Nestle: fighting against plastic waste

Nestle: fighting against plastic waste

Nestlé to use 100pc reusable packaging

In its fight against plastic waste, the Swiss food giant has announced its ambition to make all its plastic packaging recyclable or reusable by 2025

May 2018

In its fight against plastic waste, Nestlé has announced its ambition to make all its plastic packaging recyclable or reusable by 2025.

The Swiss food giant envisions a world where “none of its packaging, including plastics, ends up in landfill or as litter,” it said. Nestlé believes that there is an urgent need to minimise the impact of packaging on the environment.

Nestlé CEO Mark Schneider said, “Plastic waste is one of the biggest sustainability issues the world is facing today. Tackling it requires a collective approach.

“We are committed to finding improved solutions to reduce, reuse and recycle. Our ambition is to achieve 100 percent recyclable or reusable packaging by 2025.”

To achieve this goal, the company has identified three core objectives: the elimination of non-recyclable plastics; encouraging the use of plastics that allow better recycling rates; and eliminating or changing complex combinations of packaging materials.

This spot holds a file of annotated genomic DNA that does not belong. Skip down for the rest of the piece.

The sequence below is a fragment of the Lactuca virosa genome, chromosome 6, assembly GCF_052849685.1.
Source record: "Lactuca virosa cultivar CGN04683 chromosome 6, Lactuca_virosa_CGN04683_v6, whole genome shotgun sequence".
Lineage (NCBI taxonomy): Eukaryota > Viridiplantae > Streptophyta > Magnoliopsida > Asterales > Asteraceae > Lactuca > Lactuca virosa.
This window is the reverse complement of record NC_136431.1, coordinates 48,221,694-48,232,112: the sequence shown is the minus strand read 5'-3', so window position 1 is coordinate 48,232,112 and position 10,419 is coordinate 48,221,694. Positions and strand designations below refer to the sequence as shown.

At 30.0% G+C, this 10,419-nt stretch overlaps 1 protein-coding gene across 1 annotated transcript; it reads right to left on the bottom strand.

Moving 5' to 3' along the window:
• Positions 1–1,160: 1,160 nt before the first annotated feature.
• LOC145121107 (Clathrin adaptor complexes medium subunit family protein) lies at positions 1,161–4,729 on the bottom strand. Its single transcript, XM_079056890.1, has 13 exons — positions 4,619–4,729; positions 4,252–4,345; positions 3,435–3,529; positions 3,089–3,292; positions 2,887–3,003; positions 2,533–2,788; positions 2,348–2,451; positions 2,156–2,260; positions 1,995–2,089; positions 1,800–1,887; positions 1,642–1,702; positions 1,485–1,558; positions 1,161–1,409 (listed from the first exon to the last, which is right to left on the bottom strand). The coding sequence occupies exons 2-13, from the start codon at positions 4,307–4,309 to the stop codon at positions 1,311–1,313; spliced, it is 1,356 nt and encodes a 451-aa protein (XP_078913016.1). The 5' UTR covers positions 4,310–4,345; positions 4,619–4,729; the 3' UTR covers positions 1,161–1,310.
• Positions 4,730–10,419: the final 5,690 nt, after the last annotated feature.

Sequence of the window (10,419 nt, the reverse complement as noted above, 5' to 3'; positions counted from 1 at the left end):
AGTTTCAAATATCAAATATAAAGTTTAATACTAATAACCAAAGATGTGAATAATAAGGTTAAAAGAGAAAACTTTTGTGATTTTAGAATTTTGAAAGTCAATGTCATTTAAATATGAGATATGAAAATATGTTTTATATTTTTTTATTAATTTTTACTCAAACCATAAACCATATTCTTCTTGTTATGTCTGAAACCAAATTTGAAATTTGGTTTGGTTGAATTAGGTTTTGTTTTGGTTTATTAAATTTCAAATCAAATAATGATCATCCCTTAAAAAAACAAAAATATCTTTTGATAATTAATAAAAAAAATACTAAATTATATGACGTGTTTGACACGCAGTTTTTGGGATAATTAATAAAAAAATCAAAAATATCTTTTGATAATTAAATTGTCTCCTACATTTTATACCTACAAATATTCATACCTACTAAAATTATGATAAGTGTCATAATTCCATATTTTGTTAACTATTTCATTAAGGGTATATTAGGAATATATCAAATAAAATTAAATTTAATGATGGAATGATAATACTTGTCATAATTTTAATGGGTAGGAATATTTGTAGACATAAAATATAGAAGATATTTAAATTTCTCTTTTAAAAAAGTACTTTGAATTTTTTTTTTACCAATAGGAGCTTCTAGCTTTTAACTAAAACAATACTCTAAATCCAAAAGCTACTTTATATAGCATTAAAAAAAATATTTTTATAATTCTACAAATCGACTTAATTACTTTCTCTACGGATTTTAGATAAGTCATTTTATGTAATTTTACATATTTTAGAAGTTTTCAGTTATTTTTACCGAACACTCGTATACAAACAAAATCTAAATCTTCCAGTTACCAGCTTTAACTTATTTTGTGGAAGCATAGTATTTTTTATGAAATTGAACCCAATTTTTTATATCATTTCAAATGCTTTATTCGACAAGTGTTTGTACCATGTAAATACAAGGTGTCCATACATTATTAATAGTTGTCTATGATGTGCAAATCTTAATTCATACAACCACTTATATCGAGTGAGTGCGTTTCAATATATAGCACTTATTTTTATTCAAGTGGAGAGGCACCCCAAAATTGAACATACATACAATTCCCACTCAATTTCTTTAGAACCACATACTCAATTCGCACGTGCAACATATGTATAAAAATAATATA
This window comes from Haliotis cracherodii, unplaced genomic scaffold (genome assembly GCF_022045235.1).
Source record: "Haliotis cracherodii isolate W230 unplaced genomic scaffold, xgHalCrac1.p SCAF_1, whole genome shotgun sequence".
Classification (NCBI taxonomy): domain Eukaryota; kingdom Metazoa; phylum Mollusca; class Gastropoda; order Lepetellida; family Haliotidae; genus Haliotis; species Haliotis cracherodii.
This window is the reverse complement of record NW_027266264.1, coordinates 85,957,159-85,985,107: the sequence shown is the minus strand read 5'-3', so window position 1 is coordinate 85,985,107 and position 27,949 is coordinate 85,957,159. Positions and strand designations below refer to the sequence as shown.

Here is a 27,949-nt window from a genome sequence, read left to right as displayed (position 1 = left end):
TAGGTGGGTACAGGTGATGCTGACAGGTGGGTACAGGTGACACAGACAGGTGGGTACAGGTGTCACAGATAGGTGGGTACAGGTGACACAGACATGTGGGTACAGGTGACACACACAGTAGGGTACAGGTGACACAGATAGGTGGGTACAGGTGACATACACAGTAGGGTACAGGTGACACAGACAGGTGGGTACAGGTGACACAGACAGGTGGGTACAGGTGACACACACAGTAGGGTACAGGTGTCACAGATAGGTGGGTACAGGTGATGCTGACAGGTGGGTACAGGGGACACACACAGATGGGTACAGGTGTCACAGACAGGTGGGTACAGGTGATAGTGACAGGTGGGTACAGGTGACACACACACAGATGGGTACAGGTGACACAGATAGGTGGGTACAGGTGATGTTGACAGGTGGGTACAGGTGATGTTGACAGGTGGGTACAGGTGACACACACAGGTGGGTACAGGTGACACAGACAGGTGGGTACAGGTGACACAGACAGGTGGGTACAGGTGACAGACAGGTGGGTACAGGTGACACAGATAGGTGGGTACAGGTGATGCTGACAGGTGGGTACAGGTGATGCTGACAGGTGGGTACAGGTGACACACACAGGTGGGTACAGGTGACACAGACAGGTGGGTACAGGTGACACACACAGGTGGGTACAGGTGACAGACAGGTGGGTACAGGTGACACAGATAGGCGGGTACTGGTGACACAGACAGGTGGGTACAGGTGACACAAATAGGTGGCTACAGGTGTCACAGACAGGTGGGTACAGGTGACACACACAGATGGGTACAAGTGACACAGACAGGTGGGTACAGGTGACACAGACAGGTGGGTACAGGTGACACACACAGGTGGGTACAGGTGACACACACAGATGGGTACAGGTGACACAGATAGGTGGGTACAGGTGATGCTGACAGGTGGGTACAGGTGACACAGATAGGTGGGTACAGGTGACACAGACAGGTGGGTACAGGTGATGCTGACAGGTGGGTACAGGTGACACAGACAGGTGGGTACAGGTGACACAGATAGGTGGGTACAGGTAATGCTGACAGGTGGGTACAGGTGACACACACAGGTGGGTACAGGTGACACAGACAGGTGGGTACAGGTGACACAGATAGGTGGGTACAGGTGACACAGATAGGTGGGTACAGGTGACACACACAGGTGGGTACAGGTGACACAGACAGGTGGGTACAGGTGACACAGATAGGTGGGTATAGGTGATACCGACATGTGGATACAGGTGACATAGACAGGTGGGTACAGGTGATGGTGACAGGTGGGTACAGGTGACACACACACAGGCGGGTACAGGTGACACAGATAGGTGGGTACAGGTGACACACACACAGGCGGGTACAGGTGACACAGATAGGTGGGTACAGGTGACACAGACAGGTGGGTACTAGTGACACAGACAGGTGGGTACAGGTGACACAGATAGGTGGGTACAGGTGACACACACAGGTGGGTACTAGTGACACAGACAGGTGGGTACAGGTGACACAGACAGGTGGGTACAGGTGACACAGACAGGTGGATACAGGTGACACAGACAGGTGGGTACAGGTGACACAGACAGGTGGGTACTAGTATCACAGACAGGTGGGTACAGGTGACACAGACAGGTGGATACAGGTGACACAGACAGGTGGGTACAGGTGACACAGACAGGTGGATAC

Nestlé claimed that it will commit to four initiatives to reduce plastic waste levels. Firstly, the company will play an “active role” in the development of recycling, collection and sorting schemes in countries it operates in.

Secondly, the company will work with its partners to explore different packaging solutions to reduce plastic usage, facilitate recycling and develop new approaches to eliminate plastic waste.

Thirdly, Nestle said it will label all its plastic packaged products with recycling information to ensure the packaging is correctly disposed of by consumers.

And finally, the company will promote a market for recycled plastics by continuing to increase the proportion of recycled plastics on its packaging.

Preventing packaging material ending up as waste, including in seas, oceans and waterways are one of the key reasons behind Nestlé’s pledge.

As part of Nestlé’s sustainability goals, the company plans to introduce an estimated 20 per cent recycled plastic to the production of its water bottles in its UK facility in Buxton. It will also sponsor a project led by the University of Cambridge Institute for Sustainability Leadership which focuses on the eradication of plastic packaging waste originating from drink containers in the UK.

As the world’s largest food and beverage company, Nestlé’s 2025 sustainability goals will increase the momentum driving the packaging industry towards a more circular model.

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